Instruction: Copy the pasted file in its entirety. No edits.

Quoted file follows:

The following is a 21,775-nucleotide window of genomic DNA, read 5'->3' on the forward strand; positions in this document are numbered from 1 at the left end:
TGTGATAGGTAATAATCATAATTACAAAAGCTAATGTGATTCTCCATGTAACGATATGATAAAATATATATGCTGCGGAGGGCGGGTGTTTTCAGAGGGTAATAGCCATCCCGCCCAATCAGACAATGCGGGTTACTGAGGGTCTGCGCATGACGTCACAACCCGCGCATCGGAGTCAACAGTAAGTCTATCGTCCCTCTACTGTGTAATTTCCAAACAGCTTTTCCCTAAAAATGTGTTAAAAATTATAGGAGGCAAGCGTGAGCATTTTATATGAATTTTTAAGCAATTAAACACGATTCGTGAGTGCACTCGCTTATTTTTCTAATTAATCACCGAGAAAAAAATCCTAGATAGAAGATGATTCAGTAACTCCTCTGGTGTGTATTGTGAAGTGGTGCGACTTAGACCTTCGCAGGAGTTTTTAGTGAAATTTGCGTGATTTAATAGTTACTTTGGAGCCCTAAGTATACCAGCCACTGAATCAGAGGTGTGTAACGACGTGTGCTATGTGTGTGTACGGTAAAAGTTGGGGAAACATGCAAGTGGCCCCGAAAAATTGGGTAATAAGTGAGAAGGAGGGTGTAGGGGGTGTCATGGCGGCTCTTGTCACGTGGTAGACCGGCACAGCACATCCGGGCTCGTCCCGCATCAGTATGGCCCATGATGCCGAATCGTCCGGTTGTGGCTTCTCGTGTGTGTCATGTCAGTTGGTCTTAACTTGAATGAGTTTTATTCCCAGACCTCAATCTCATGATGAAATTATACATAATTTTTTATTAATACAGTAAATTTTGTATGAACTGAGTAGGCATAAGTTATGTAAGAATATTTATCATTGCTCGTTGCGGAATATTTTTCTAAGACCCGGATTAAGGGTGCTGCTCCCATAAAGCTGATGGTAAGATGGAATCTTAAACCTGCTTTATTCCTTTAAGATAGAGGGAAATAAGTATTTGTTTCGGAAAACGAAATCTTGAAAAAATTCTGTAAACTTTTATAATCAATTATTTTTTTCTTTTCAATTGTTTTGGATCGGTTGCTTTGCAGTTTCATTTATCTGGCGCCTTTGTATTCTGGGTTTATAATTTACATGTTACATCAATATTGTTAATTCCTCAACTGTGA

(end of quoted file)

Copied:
The following is a 21,775-nucleotide window of genomic DNA, read 5'->3' on the forward strand; positions in this document are numbered from 1 at the left end:
TGTGATAGGTAATAATCATAATTACAAAAGCTAATGTGATTCTCCATGTAACGATATGATAAAATATATATGCTGCGGAGGGCGGGTGTTTTCAGAGGGTAATAGCCATCCCGCCCAATCAGACAATGCGGGTTACTGAGGGTCTGCGCATGACGTCACAACCCGCGCATCGGAGTCAACAGTAAGTCTATCGTCCCTCTACTGTGTAATTTCCAAACAGCTTTTCCCTAAAAATGTGTTAAAAATTATAGGAGGCAAGCGTGAGCATTTTATATGAATTTTTAAGCAATTAAACACGATTCGTGAGTGCACTCGCTTATTTTTCTAATTAATCACCGAGAAAAAAATCCTAGATAGAAGATGATTCAGTAACTCCTCTGGTGTGTATTGTGAAGTGGTGCGACTTAGACCTTCGCAGGAGTTTTTAGTGAAATTTGCGTGATTTAATAGTTACTTTGGAGCCCTAAGTATACCAGCCACTGAATCAGAGGTGTGTAACGACGTGTGCTATGTGTGTGTACGGTAAAAGTTGGGGAAACATGCAAGTGGCCCCGAAAAATTGGGTAATAAGTGAGAAGGAGGGTGTAGGGGGTGTCATGGCGGCTCTTGTCACGTGGTAGACCGGCACAGCACATCCGGGCTCGTCCCGCATCAGTATGGCCCATGATGCCGAATCGTCCGGTTGTGGCTTCTCGTGTGTGTCATGTCAGTTGGTCTTAACTTGAATGAGTTTTATTCCCAGACCTCAATCTCATGATGAAATTATACATAATTTTTTATTAATACAGTAAATTTTGTATGAACTGAGTAGGCATAAGTTATGTAAGAATATTTATCATTGCTCGTTGCGGAATATTTTTCTAAGACCCGGATTAAGGGTGCTGCTCCCATAAAGCTGATGGTAAGATGGAATCTTAAACCTGCTTTATTCCTTTAAGATAGAGGGAAATAAGTATTTGTTTCGGAAAACGAAATCTTGAAAAAATTCTGTAAACTTTTATAATCAATTATTTTTTTCTTTTCAATTGTTTTGGATCGGTTGCTTTGCAGTTTCATTTATCTGGCGCCTTTGTATTCTGGGTTTATAATTTACATGTTACATCAATATTGTTAATTCCTCAACTGTGA